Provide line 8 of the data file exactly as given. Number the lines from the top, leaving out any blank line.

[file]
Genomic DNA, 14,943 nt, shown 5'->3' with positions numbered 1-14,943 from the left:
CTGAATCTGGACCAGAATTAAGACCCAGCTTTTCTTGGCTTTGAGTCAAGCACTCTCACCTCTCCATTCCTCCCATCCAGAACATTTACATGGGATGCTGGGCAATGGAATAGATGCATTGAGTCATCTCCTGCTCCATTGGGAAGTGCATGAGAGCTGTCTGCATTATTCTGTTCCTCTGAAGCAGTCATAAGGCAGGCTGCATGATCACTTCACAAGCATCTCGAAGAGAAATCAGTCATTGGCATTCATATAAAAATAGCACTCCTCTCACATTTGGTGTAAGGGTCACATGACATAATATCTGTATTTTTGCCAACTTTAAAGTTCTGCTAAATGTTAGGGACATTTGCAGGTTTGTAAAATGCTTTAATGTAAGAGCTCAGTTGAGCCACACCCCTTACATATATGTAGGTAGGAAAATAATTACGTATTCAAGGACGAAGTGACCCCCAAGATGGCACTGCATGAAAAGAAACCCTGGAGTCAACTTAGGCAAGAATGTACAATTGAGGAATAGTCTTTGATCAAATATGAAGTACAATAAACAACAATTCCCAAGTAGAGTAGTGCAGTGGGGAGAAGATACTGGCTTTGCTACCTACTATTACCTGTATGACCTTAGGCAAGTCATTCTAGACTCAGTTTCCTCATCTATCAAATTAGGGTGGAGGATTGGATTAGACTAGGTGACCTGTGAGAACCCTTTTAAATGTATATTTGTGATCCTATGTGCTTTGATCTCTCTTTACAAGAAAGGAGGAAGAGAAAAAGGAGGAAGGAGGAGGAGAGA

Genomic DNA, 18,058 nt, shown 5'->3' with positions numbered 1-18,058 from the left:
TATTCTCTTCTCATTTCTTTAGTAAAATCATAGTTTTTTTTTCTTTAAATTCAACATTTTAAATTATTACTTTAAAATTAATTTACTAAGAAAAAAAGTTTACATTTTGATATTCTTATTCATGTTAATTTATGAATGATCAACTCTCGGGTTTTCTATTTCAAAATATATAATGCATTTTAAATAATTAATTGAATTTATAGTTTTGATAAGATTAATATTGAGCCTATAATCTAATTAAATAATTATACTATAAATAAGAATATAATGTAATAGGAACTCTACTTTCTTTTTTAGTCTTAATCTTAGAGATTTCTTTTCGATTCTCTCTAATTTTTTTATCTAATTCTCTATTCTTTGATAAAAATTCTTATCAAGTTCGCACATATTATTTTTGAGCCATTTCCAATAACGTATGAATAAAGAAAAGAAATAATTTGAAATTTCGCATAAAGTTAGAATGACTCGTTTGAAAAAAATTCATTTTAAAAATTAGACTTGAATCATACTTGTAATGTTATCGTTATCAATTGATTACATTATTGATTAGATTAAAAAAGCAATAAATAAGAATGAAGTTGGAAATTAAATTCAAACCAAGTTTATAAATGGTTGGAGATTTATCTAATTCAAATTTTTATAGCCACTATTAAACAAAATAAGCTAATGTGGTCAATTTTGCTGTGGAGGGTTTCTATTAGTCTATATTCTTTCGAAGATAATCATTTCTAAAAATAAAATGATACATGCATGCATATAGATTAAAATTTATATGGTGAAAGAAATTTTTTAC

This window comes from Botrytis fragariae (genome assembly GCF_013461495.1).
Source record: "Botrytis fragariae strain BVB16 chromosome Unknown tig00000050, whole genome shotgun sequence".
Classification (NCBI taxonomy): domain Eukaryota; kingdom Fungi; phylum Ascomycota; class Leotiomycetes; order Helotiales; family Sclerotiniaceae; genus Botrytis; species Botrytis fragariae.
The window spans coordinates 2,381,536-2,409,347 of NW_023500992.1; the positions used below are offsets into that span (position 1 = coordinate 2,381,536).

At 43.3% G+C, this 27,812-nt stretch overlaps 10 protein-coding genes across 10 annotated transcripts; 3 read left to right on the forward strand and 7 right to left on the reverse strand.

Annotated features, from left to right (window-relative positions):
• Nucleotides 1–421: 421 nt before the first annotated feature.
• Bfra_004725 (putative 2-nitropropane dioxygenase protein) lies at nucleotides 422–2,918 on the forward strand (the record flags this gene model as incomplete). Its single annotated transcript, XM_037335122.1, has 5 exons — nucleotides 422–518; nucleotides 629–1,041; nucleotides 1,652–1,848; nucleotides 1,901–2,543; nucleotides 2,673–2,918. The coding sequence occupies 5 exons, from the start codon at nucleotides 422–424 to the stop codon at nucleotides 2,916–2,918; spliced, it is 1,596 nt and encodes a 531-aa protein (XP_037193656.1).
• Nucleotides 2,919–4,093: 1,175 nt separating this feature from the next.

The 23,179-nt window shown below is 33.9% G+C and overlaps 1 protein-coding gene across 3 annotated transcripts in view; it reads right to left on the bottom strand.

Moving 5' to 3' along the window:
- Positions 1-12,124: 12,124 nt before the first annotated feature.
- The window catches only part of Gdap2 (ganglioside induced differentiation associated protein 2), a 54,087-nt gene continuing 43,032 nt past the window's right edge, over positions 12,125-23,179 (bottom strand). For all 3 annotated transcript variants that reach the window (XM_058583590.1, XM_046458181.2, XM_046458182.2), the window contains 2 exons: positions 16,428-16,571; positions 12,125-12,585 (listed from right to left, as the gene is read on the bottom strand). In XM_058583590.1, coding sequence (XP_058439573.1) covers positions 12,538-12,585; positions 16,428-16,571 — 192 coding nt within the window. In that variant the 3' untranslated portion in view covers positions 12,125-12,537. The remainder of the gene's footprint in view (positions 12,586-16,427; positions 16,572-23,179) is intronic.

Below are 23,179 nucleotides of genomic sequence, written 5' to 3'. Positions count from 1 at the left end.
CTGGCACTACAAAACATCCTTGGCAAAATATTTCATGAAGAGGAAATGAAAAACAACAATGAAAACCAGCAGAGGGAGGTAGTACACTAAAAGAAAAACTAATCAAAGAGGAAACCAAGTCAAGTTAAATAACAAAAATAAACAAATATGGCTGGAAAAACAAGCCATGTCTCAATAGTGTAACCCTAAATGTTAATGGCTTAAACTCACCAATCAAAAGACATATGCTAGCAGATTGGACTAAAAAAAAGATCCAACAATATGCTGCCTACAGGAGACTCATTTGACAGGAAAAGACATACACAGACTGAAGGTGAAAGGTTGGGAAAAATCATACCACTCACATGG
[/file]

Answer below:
The window spans coordinates 2,381,536-2,409,347 of NW_023500992.1; the positions used below are offsets into that span (position 1 = coordinate 2,381,536).